Today’s tsunami warning triggers concern by nuclear safety advocates

Subject matter expert, Paul Blanch explains why nuclear waste at the failed San Onofre Nuclear Generating Station (SONGS) is extremely vulnerable to tsunami inundation

San Diego, Calif. (January 15, 2022) – Public Watchdogs, a nonprofit advocacy group, is expressing deep concern for the public’s safety regarding the 3.6 Million pounds of deadly radioactive nuclear waste stored on the beach, 108 feet from the Pacific Ocean, in a USGS designated tsunami inundation zone.

The site houses more than 70 steel-lined silos filled with canisters of deadly nuclear waste that weigh more than 100,000 pounds each.  Although today’s tsunami did not represent a safety threat, Public Watchdogs’ analysts have warned that a larger tsunami could breach the seawall and inundate the radioactive nuclear waste dump’s partially below-ground silos with saltwater and mud, which could block the cooling system.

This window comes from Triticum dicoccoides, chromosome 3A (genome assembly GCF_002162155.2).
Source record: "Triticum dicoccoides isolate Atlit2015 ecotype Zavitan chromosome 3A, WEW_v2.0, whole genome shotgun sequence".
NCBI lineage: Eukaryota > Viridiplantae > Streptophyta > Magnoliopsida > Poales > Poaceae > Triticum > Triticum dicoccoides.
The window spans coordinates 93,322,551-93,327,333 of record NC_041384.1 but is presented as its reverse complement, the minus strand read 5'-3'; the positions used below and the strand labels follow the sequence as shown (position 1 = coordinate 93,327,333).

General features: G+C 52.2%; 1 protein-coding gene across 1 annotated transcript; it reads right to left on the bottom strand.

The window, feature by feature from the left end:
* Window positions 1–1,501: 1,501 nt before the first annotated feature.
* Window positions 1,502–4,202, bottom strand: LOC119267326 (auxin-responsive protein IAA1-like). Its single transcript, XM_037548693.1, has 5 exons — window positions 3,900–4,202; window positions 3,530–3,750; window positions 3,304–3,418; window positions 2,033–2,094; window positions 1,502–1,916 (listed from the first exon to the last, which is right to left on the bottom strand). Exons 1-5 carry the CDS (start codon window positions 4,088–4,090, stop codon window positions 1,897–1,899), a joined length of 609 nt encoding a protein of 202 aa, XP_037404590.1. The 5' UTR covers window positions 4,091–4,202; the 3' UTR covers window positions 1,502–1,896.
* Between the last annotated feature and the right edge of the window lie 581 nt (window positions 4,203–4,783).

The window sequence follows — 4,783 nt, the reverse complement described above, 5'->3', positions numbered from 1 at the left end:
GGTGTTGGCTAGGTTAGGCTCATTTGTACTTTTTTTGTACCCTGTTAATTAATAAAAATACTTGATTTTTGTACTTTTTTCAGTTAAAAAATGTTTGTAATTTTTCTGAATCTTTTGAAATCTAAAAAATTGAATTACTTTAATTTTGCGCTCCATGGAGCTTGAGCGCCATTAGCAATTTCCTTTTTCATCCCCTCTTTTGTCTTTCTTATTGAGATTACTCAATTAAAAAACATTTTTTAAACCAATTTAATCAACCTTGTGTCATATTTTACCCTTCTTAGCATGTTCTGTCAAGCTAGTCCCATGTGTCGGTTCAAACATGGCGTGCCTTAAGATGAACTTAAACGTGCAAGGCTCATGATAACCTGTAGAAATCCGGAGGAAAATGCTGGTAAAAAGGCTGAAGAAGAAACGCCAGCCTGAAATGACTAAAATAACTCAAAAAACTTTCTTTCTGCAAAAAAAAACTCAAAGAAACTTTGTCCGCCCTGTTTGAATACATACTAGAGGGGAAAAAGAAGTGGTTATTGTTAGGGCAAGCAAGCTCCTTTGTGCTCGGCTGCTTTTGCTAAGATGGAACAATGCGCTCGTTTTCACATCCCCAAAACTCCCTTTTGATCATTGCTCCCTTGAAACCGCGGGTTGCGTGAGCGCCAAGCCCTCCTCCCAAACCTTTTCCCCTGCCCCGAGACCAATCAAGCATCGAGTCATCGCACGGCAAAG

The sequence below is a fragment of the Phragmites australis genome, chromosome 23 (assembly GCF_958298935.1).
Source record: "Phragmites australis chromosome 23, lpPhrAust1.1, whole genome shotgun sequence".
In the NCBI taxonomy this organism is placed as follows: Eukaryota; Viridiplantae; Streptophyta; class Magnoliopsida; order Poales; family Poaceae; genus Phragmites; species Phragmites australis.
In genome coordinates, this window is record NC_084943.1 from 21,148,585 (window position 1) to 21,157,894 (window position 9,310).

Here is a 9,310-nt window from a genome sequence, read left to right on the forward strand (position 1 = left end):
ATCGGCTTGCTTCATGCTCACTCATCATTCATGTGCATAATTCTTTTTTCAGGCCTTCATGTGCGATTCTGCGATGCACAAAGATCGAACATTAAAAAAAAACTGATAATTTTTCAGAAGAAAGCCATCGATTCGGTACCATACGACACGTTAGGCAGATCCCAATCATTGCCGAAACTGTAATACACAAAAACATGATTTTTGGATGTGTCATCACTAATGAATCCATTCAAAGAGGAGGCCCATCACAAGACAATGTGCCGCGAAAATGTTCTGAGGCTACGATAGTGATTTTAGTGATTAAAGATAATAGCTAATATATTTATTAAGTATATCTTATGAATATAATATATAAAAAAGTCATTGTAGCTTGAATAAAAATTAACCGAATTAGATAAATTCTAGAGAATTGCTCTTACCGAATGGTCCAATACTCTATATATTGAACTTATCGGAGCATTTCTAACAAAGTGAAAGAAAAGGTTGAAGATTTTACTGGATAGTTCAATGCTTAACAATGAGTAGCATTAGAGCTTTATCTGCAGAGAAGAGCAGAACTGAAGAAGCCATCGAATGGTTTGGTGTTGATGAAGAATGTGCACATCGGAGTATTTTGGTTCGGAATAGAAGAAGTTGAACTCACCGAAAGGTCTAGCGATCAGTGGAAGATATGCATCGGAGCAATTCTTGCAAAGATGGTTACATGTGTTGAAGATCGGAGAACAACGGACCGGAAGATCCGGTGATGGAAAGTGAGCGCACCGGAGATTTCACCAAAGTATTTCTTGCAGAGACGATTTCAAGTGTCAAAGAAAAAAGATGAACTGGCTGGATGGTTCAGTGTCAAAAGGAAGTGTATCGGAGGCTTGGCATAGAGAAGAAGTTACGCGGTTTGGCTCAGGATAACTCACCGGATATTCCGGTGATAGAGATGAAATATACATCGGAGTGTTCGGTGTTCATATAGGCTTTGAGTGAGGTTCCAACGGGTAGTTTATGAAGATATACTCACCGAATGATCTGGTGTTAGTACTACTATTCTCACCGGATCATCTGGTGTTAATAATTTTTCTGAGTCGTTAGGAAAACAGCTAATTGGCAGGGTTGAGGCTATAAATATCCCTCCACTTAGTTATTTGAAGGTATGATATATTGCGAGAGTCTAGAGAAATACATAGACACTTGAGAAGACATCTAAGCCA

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The waste dump, known as an “ISFSI,” or “Independent Spent Fuel Storage Installation” is operated by Southern California Edison, the majority owner of the failed San Onofre Nuclear Generating Station (SONGS), which ceased operation in on January 31, 2012 when it leaked radiation into the surrounding communities.

In February of 2020, Public Watchdogs filed a petition to revoke Southern California Edison’s right to bury its deadly cargo on the beach.  According to Public Watchdogs’ subject matter expert, Paul Blanch, who authored the petition: “New information has come forward that the potential for uncontrolled criticality is credible, has never been analyzed, and may have extreme consequences for Southern California.”  According to Blanch “The Nuclear Regulatory Commission has refused to address this issue.”

Paul Blanch is located on the East Coast and is available for interviews via Zoom.
For background or to arrange an interview, contact Charles Langley at (858) 752-4600 or

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